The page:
Using a timeline, Bass showed how successful technologies move from impossible to impractical, then possible, then to expected and finally to required in a continuum. He pointed out that flying was considered impossible except by those like Leonardo Da Vinci. It’s required in today’s society. Timing of the technology is a critical factor, if it’s too early, it won’t be embraced, people aren’t ready for it; if it’s too late, it misses the boat. He gave the example of the Newton PDA which was ahead of its time, while now it’s almost required that everyone have a mobile phone with a lot of features. In this continuum there is a sweet spot.
Five design capabilities or technologies are currently moving from impractical into the sweet spot, said Bass:
Exploration, analysis, storytelling, collaboration, and access.
The technological development accelerating these technologies is cloud computing – or web based computing, which is “becoming as cheap and reliable as electricity, so we can take greater advantage of computing power,” said Bass. It is a very big platform shift, and he said a shift like this comes along every ten to 20 years – that changes the way we use computers and do design and engineering work.
November 30th, 2009 by Susan Smith
NaviCAD has announced that its application to enable the viewing of the Google 3D Warehouse on the Apple iPhone has been updated. Those interested can purchase it in the Apple App Store.
November 25th, 2009 by Susan Smith
Autodesk University traditionally falls during the week following the Thanksgiving holiday weekend, as it does so this year. It also comes right after Autodesk’s third quarter fiscal financial announcement:
This year’s AU will be held at the Mandalay Bay Resort in Las Vegas, a change of venue from previous years at the Venetian. Apart from the keynote presentations, Mainstage, exhibits and technical sessions, what looks interesting on the agenda:
Unconference sessions, where session content is created and driven by participants. What is needed: a room, a projector, and a microphone, and then participants and the session leader do the rest. This year you can pre-register for unconference sessions.View all unconference sessions.
The Design Slam is back for its second year, following the format of Cut&Paste Slam of the previous years. The fast-paced format tests skill, speed, and stage presence, while the audience witnesses the professional designers and Autodesk executives at work on large-scale projected screens, creating original work in rounds of 20 minutes.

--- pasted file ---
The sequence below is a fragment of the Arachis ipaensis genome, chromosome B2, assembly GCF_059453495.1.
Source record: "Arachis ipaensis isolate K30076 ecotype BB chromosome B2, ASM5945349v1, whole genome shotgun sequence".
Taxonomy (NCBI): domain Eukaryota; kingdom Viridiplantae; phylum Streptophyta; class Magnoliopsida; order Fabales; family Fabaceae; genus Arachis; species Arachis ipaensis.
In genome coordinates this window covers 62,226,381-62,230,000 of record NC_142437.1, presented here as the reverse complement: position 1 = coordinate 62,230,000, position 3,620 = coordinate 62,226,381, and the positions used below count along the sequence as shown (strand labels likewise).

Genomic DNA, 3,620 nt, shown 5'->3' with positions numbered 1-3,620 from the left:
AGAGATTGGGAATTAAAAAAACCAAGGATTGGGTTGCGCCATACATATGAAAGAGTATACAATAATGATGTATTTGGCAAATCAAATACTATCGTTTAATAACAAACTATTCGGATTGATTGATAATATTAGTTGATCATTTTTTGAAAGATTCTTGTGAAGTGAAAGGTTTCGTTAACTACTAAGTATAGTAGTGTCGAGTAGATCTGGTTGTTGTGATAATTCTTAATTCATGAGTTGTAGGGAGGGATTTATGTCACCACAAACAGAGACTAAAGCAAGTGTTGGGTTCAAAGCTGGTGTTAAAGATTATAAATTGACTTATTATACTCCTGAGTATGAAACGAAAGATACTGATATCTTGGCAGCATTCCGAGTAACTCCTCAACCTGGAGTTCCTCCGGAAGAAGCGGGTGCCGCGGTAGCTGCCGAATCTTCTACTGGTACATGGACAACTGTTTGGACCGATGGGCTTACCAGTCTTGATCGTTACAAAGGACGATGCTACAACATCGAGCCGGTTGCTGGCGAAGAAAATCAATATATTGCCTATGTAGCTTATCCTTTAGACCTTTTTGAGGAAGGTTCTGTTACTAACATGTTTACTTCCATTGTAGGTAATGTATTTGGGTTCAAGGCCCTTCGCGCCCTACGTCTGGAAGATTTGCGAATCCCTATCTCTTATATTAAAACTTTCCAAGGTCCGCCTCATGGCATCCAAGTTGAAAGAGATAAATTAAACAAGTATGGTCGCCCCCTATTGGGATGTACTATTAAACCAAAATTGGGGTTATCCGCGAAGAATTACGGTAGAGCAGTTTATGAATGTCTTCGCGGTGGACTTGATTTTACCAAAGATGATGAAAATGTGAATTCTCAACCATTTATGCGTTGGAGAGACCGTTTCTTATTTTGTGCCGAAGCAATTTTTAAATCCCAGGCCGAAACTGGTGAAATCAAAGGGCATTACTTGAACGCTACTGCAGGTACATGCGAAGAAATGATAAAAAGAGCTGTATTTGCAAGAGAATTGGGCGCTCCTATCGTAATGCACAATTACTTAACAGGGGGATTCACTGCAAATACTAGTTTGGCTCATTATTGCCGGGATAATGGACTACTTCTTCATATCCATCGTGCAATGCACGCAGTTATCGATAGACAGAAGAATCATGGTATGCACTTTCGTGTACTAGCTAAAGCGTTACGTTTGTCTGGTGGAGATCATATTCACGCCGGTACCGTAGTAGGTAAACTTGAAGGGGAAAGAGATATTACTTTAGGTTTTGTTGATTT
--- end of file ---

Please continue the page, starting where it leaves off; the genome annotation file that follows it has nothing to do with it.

Pecha Kucha Night on Wednesday holds the expectation that participants share their ideas in a challenging format: they display 20 images, each for 20 seconds. In those six minutes and 40 seconds, presenters are expected to make a personal connection with their audience. This event has generated interesting results that have shown up in Mainstage presentations in later years.
See you there.
November 16th, 2009 by Susan Smith
On November 4, China’s largest CAD software company ZWCAD Software Co. Ltd. announced a 50% markdown on their affiliated products to CNY 2,698. Other perks will be offered to their existing users.
Autodesk recently lowered the price of AutoCAD LT by $300, which is most likely a short term promo. Bentley continues to offer their PowerDraft, the equivalent of LT, at a competitive price in China – it reads DWG and is programmable. Another company offering low-cost CAD software is IMSI/Design’s DoubleCAD XT PRO with their limited time special offer -DoubleCAD XT PRO is now available as a bundle with Corel DESIGNER Technical Suite X4 for only US $695.
IMSI introduced this product earlier this year in the hopes that the faltering economy would be in their favor – users who didn’t want to pay the price of the next upgrade for AutoCAD would jump ship and try DoubleCAD.
According to Bentley China, ZWCAD has a presence in China, but does not have a strong presence in the AEC market.